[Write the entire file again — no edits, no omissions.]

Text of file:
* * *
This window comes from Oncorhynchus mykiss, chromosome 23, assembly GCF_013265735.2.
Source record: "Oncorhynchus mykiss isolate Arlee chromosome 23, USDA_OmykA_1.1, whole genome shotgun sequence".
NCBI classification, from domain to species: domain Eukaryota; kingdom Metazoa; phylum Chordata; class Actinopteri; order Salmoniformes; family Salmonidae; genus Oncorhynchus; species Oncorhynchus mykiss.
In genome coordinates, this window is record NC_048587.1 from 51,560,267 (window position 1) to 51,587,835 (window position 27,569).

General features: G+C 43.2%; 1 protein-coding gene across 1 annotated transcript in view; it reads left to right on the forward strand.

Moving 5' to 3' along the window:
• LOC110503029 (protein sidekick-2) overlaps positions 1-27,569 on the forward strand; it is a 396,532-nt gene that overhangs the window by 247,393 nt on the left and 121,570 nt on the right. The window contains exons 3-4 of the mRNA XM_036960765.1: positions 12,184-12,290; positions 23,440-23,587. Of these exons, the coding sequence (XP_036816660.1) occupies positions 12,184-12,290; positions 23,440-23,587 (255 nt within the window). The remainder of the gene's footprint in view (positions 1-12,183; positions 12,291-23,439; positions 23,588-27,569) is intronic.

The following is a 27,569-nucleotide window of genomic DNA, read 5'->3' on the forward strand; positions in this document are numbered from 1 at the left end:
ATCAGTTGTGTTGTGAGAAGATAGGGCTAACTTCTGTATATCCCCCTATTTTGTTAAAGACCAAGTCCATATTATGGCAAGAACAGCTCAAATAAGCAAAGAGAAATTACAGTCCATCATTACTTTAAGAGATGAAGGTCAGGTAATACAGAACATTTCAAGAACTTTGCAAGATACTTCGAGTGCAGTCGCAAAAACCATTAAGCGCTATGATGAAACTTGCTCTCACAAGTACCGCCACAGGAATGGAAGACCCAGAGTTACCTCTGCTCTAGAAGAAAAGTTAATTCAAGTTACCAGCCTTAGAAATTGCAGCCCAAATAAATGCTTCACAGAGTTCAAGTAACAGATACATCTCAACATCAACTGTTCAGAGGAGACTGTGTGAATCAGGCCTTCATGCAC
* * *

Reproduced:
This window comes from Oncorhynchus mykiss, chromosome 23, assembly GCF_013265735.2.
Source record: "Oncorhynchus mykiss isolate Arlee chromosome 23, USDA_OmykA_1.1, whole genome shotgun sequence".
NCBI classification, from domain to species: domain Eukaryota; kingdom Metazoa; phylum Chordata; class Actinopteri; order Salmoniformes; family Salmonidae; genus Oncorhynchus; species Oncorhynchus mykiss.
In genome coordinates, this window is record NC_048587.1 from 51,560,267 (window position 1) to 51,587,835 (window position 27,569).

General features: G+C 43.2%; 1 protein-coding gene across 1 annotated transcript in view; it reads left to right on the forward strand.

Moving 5' to 3' along the window:
• LOC110503029 (protein sidekick-2) overlaps positions 1-27,569 on the forward strand; it is a 396,532-nt gene that overhangs the window by 247,393 nt on the left and 121,570 nt on the right. The window contains exons 3-4 of the mRNA XM_036960765.1: positions 12,184-12,290; positions 23,440-23,587. Of these exons, the coding sequence (XP_036816660.1) occupies positions 12,184-12,290; positions 23,440-23,587 (255 nt within the window). The remainder of the gene's footprint in view (positions 1-12,183; positions 12,291-23,439; positions 23,588-27,569) is intronic.

The following is a 27,569-nucleotide window of genomic DNA, read 5'->3' on the forward strand; positions in this document are numbered from 1 at the left end:
ATCAGTTGTGTTGTGAGAAGATAGGGCTAACTTCTGTATATCCCCCTATTTTGTTAAAGACCAAGTCCATATTATGGCAAGAACAGCTCAAATAAGCAAAGAGAAATTACAGTCCATCATTACTTTAAGAGATGAAGGTCAGGTAATACAGAACATTTCAAGAACTTTGCAAGATACTTCGAGTGCAGTCGCAAAAACCATTAAGCGCTATGATGAAACTTGCTCTCACAAGTACCGCCACAGGAATGGAAGACCCAGAGTTACCTCTGCTCTAGAAGAAAAGTTAATTCAAGTTACCAGCCTTAGAAATTGCAGCCCAAATAAATGCTTCACAGAGTTCAAGTAACAGATACATCTCAACATCAACTGTTCAGAGGAGACTGTGTGAATCAGGCCTTCATGCAC